Reading is a big part of most days. I read to the girls, they look at books on their own. Cordelia is getting more confident about solo-reading. Elise is happy to just look at the pictures for now. When the girls are playing and there is a spare moment when I can squeeze in a chapter of my own I am very happy. I also read in the evenings, sometimes when I am sleepless, any time I can. I thought I would share a couple of books that we are reading. First the kids and then myself.
By Taro Gomi
I am going to come clean here, we had this book long before we had children. Someone had purchased this as a gift for Eric and I. I am hopeful that it was a joke gift, but who knows.
Anyway, the title of the book pretty much gives away the entire story. Taro Gomi is a fantastic illustrator and we have always enjoyed his work. This particular book covers the topic of human and animal feces. While we always love good poop humor, that is not the purpose of this book. The text is clear and concise and explains that everyone who eats must also poop. Recently Elise was angrily denying the existence of fish poop. We showed her the fish poop section of the book and all was clear. It is educational, it is a little funny. It is a classic in our house.
Smoke Gets in Your Eyes and Other Lessons From the Crematory
By Caitlin Doughty
I mentioned a few weeks ago that I intended to use a gift certificate for a local book store on this book and another (more on that in a bit). I had first heard of Caitlin Doughty on a radio interview which led me to her You Tube videos and then to her book.
The book did not disappoint. She begins by pulling the reader in with stories from her time working at a crematory. She shares the hows and whys of the industry as well as some insight into what pulled her in that direction. Doughty's stories are equally heartbreaking, funny, honest, and weird. She lures you in with her insight into a world that is largely hidden until we are mired in the depths of personal loss; a time when we aren't really equipped to navigate through many of the decisions we are faced with when choosing how to handle the remains of a loved one. She gives the reader a glimpse behind the curtain.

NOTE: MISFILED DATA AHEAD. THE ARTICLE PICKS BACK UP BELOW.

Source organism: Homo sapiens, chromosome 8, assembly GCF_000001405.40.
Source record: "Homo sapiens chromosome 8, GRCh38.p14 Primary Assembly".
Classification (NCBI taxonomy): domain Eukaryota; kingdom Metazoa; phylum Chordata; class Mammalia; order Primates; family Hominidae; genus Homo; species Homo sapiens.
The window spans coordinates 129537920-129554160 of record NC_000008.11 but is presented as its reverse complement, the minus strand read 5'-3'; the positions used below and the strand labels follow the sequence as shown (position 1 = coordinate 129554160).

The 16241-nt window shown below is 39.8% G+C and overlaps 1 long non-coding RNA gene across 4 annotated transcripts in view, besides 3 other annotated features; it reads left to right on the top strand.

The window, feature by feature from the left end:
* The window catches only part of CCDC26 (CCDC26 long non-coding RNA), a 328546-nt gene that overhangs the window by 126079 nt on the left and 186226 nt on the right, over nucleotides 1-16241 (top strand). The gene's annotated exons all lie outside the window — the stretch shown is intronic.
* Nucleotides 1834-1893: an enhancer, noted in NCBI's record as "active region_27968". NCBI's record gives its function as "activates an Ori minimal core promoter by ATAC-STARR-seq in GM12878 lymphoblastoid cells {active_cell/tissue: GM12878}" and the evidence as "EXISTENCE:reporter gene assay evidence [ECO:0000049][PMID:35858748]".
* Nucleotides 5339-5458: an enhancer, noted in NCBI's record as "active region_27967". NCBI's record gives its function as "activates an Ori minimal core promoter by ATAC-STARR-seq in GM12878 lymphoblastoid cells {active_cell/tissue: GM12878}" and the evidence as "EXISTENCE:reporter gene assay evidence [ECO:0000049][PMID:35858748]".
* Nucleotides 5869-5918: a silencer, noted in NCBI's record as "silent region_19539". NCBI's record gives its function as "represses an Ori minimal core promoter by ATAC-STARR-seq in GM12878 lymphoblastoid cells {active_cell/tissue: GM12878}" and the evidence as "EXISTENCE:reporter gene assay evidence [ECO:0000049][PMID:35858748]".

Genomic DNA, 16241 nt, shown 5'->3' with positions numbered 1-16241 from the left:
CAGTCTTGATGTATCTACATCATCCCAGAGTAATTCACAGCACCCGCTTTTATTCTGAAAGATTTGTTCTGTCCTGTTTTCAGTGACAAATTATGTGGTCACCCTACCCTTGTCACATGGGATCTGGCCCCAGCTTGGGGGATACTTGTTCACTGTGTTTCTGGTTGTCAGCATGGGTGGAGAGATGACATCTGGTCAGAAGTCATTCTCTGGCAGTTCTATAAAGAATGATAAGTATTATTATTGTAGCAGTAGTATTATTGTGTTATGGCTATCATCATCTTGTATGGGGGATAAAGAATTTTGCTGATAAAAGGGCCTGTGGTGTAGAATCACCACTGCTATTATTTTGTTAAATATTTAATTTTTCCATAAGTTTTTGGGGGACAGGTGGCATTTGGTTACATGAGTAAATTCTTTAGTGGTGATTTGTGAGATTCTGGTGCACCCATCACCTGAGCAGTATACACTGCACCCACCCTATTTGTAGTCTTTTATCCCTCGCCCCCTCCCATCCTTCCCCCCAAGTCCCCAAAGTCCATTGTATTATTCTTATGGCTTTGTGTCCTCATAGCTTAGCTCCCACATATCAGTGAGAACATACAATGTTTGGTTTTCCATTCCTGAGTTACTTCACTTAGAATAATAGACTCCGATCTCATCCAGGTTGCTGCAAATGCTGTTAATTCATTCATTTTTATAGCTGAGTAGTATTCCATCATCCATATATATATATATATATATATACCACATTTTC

Throughout the whole book she has included historical references that give greater context to the culture of death and how it varies from one group to the next. The insights into how humans have dealt with death over time truly lead the reader into the deeper end of the book. Doughty has carefully guided her readers to the true purpose of her book, getting us to face the reality of our own mortality. She isn't being morbid at all, rather she is trying to liberate people from the paralyzing fear of death: empowering people to accept death, play a role in the care of our deceased loved ones, and to really live the lives we have been given. My favorite lines from the book:
Accepting death doesn't mean that you won't be devastated when someone you love dies. It means you will be able to focus on your grief, unburdened by bigger existential questions like "Why do people die?" and "Why is this happening to me?" Death isn't happening to you. Death is happening to us all.
While I know that can come across as a bit intense I promise that Doughty leads the reader to that point with humor, intelligence, and honesty. I highly recommend this book to anyone who plans to die.